In prepping for the Association of Writers and Writing Professionals Conference (a.k.a. #AWP2016), I started looking up what some of the panelists had published. My list of to-read books grew drastically, and though I will likely never make it through that whole list, a title did pop out at me.
Queen Sugar by Natalie Baszile, cast a spell over me, and apparently I’m not the only one. Oprah Winfrey loved it so much she’s picked it up for a television series.
This novel is exquisite. Baszile scoops up her readers up and sets them down in the thick, damp heat of rural Louisiana, near New Orleans. The story begins with Charley Bordelon moving from Los Angeles to her extended family in Louisiana. Her father has just died and in order to meet the terms of her father’s will, Charley will have to revive his dying sugarcane plantation. This should be no problem except that she’s a woman, she’s black, she’s broke, she knows nothing about farming, and she’s trying to raise her daughter on her own. Add to that, there’s her half-brother Ralph, a troubled man with a good heart, who believes he’s owed a piece of this promised land, too.
Baszile deftly paints her characters in a way that in your heart you feel you know these people, even if no one like them has ever graced your own life’s circles, but the wonder of this novel doesn’t stop there. Baszile brings rural Louisiana alive. You feel your t-shirt clinging to the sweat that’s running down your back, you smell the fresh-baked bread wafting over the petrichor* that lingers in the sugarcane fields. It is a gift I am exceedingly jealous of and it makes me want to work harder to craft that kind of quality from my writing.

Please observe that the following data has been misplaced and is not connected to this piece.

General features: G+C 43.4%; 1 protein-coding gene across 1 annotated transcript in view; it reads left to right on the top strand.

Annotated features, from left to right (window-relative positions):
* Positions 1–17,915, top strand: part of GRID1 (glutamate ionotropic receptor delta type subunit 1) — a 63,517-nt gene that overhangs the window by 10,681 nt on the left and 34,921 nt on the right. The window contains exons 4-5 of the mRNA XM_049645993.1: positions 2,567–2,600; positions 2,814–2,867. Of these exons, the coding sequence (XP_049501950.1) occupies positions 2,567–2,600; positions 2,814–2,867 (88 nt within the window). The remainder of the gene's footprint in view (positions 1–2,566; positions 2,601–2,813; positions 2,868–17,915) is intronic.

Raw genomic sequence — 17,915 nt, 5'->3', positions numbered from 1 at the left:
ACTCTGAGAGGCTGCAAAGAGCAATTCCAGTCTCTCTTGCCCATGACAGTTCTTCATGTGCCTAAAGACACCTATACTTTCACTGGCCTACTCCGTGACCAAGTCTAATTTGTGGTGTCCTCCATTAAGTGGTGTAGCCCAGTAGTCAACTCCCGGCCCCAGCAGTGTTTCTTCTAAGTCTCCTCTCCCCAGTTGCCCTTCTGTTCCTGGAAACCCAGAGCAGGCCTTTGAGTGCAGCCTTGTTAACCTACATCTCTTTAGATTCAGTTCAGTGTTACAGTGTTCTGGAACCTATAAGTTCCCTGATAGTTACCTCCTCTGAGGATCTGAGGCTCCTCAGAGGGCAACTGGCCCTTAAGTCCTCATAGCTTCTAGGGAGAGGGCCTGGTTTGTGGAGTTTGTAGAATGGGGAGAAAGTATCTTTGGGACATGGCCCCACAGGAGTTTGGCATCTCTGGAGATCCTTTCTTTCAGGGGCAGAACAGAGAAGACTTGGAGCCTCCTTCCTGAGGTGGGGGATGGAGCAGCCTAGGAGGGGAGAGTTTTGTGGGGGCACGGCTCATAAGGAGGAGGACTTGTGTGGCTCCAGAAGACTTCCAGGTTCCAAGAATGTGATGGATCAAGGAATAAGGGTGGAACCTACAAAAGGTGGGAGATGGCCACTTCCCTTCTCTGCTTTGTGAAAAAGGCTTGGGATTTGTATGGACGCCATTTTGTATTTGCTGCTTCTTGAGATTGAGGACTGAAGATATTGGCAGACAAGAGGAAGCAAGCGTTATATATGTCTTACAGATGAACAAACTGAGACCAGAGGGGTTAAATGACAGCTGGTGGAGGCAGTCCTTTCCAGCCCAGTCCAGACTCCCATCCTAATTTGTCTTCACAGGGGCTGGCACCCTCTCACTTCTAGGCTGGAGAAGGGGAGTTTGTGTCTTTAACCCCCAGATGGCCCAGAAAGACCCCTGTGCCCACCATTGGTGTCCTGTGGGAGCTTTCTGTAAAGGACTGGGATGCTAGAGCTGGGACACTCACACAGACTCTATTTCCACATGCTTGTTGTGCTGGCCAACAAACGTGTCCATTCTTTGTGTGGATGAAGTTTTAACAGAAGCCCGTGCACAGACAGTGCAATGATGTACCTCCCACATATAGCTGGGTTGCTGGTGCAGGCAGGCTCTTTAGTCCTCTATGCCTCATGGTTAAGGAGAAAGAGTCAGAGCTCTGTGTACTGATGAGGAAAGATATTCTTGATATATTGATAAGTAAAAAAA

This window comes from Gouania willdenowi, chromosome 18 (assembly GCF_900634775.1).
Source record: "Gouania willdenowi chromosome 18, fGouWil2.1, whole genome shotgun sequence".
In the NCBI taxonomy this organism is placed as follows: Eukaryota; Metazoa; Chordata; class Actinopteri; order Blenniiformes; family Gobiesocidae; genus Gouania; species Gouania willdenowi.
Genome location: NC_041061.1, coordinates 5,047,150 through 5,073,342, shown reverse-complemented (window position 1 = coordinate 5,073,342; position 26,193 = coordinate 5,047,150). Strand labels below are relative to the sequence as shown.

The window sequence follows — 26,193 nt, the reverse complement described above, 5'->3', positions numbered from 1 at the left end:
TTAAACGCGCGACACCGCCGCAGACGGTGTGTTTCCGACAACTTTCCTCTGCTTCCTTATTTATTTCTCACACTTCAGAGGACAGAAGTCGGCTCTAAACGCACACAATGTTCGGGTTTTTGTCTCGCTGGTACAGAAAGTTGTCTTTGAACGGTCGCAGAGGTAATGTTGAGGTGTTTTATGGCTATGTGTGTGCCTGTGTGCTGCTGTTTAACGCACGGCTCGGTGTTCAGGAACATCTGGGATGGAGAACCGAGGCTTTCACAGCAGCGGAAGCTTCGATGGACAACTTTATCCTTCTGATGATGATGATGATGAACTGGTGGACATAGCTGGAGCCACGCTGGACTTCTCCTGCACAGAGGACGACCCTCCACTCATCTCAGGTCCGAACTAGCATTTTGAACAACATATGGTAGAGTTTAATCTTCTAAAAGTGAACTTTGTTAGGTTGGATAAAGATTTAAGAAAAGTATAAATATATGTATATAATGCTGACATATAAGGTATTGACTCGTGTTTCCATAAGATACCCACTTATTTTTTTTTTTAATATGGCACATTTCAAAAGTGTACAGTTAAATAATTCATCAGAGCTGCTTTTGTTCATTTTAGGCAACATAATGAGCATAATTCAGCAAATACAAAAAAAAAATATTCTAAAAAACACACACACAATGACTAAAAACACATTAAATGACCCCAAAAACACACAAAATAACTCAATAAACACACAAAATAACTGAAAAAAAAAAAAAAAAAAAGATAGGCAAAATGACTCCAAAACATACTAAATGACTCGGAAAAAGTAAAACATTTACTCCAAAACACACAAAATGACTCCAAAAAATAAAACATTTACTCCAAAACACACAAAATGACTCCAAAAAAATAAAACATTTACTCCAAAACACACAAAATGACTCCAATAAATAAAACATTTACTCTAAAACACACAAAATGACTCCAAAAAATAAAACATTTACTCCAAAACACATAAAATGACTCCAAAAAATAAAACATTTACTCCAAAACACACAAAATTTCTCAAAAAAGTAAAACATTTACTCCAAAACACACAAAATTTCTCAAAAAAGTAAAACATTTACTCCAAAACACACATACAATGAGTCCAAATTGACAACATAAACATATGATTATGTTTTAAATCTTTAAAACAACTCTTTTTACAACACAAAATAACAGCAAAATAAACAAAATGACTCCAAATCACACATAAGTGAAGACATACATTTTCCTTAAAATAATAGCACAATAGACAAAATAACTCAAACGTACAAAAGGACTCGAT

Queen Sugar is a story of perseverance, second-chances, self-doubt, social injustice, and the power of hope.
Warning: I tried to get other things done while I read it, but I couldn’t. I had to keep reading. So make yourself comfortable and dig in. You’ll be glad you did.
Have you read Queen Sugar? Are there other novels that have pulled you in so deeply that you didn’t want to leave? Tell us about it. [Caution: no spoilers in the comments, please]
Thanks for Reading!
*petrichor: a word I adore but rarely get to use in context